We’ve answered a wide variety of your questions on RULONA, including those on the journal, education and notary wording. Here are some examples of the questions PAN has fielded since October 26, 2017 when the law became effective: [Read more…] about Questions About RULONA
Notary Public Law (RULONA)
When filling out your notary application, you must use your “legal” name. According to the new notary public law, the legal name on the notary public commission and oath of office must be proven by “satisfactory evidence,” i.e., a driver’s license, passport, passport card, etc.
The law says that the “name of a notary public consists of any one of the following:
- A first personal name (first name), additional name(s) or initial(s), middle name or initial, and last name;
- A first name and last name, omitting the middle name or middle initial;
- A first initial, middle name and last name.
Neither initials alone nor nicknames will be accepted on the application or as part of the signature required on a notarial act.”
It does not matter what name you are known by, the name on your notary application, commission and when notarizing documents must be your legal name.
The name of the notary public may include suffixes such as Junior, Senior, II, III, IV or any abbreviations thereof. However, the notary public’s name may not include prefixes, suffixes or titles such as Doctor, Reverend or Esquire or any abbreviations.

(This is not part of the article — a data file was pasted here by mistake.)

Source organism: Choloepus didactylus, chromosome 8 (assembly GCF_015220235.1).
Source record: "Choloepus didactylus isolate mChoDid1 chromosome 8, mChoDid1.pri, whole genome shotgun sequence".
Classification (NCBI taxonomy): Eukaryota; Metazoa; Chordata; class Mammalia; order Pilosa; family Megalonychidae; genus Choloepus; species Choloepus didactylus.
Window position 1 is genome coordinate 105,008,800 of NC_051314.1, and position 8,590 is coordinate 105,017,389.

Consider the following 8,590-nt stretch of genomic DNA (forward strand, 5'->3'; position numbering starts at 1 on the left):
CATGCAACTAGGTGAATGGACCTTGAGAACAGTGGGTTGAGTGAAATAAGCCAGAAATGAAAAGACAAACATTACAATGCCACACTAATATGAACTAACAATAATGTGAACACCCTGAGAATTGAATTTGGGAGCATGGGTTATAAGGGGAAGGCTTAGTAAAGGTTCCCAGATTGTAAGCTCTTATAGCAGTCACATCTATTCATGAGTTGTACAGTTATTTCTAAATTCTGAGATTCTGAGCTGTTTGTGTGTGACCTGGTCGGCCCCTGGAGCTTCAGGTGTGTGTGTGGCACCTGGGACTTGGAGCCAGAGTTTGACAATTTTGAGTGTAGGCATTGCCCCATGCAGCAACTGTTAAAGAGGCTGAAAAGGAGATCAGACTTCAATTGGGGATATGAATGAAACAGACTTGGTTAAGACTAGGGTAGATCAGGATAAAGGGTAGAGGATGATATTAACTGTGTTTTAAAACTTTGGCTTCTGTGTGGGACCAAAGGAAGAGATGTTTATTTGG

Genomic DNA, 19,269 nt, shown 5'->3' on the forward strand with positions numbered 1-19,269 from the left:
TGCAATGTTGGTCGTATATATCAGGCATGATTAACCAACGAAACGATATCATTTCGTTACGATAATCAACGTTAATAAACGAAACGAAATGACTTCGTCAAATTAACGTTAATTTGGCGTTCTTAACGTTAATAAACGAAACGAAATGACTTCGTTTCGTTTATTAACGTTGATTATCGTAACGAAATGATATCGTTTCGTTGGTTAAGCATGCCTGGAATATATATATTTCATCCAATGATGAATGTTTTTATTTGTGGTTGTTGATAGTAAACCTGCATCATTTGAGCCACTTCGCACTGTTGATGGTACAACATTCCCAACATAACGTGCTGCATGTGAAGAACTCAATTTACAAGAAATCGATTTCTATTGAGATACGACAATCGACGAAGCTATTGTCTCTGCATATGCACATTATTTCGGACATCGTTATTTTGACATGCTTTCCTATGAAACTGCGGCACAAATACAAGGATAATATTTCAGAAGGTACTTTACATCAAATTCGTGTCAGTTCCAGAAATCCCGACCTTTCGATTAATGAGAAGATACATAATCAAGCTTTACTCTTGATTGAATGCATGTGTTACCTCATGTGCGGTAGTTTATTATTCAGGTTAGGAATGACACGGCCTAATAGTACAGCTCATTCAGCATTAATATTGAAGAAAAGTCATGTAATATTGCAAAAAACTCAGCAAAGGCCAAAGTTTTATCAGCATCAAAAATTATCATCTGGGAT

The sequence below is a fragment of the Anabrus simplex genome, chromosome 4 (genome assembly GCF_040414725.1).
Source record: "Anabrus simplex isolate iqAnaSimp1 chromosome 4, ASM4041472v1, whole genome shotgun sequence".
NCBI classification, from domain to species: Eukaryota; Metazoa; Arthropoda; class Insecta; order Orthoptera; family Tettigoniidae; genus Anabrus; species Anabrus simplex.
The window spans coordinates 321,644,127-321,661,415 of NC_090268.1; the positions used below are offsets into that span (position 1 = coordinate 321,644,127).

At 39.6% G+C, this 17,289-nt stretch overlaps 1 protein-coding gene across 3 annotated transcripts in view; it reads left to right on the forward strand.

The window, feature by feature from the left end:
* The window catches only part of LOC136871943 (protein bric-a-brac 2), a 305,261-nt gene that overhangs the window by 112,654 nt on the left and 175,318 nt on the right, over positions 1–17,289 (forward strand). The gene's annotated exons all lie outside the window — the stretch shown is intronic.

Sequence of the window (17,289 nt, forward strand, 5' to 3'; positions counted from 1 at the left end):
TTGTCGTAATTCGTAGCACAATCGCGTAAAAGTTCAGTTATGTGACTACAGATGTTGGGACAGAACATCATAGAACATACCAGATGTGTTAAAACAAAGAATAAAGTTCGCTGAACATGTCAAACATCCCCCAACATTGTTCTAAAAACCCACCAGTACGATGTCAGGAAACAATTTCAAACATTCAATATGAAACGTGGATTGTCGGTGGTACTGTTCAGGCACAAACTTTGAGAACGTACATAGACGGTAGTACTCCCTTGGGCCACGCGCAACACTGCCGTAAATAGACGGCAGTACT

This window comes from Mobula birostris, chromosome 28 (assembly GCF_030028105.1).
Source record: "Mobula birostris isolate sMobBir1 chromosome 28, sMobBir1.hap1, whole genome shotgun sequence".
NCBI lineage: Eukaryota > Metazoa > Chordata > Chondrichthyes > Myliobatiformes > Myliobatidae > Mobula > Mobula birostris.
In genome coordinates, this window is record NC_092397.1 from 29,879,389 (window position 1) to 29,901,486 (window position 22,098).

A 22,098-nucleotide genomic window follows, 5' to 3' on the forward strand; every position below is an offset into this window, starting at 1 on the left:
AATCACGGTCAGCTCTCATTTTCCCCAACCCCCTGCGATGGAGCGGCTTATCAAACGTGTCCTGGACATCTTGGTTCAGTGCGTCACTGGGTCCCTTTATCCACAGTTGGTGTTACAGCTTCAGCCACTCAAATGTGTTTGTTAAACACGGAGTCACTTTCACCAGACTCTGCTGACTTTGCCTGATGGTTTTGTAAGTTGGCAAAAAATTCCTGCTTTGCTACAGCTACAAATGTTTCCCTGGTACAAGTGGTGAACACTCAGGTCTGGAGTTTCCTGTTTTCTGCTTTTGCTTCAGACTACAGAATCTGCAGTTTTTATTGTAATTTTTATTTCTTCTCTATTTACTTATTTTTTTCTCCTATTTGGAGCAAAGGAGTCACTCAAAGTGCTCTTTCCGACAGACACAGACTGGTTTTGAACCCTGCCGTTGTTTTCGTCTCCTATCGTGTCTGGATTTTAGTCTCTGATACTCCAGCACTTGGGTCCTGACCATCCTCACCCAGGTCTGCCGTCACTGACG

For the past 10 weeks, we have been leading up to the start of the effective date of the new notary public law in Pennsylvania by hosting a PAN Trivia contest on our Facebook page, www.facebook.com/PaAssocNotaries/.
We’ve posted RULONA-related questions and selected weekly winners from those who answered correctly. Then on Fridays, one of our PAN instructors pulled the name of a weekly winner via video, which was also posted on Facebook.
Kudos to PAN Instructors Brian Crocker, Heather Carbonara and Jon Marencel for volunteering to serve as video hosts during the last 10 weeks and giving out some great PAN prizes to those lucky winners. They did a fabulous job.
Tune in to PAN’s Facebook page on Thursday, October 26 for the last weekly PAN Trivia contest. There’s going to be a prize or two or three. And don’t forget to follow us on Instagram, we have been getting lots of Instagram views lately.
If you’ve enjoyed participating in PAN Trivia, we’ll be holding monthly PAN Trivia contests starting in November.
As of October 26, 2017, renewing Pennsylvania notaries who have a lapse in their commissions (even just one day) or do not get sworn into office within 45 days from the date their commission begins, will be required to take the notary examination. [Read more…] about How to Avoid Taking the Notary Exam
There is misinformation out there regarding Pennsylvania’s new notary public law (RULONA), effective on October 26, 2017.
Getting the word out to Pennsylvania’s 80,000 notaries about the new notary public law is a daunting task. Here at the Pennsylvania Association of Notaries (PAN), we certainly appreciate well-meaning individuals and organizations who want to help with that endeavor.
But when it comes to this new law, there’s no better place than PAN to get accurate information.
Visit our Web site at http://www.notary.org/RULONA for an informative white paper and other available resources.
You may continue to use your current notary stamp until your next appointment. Then you must obtain a RULONA-compliant official notary stamp.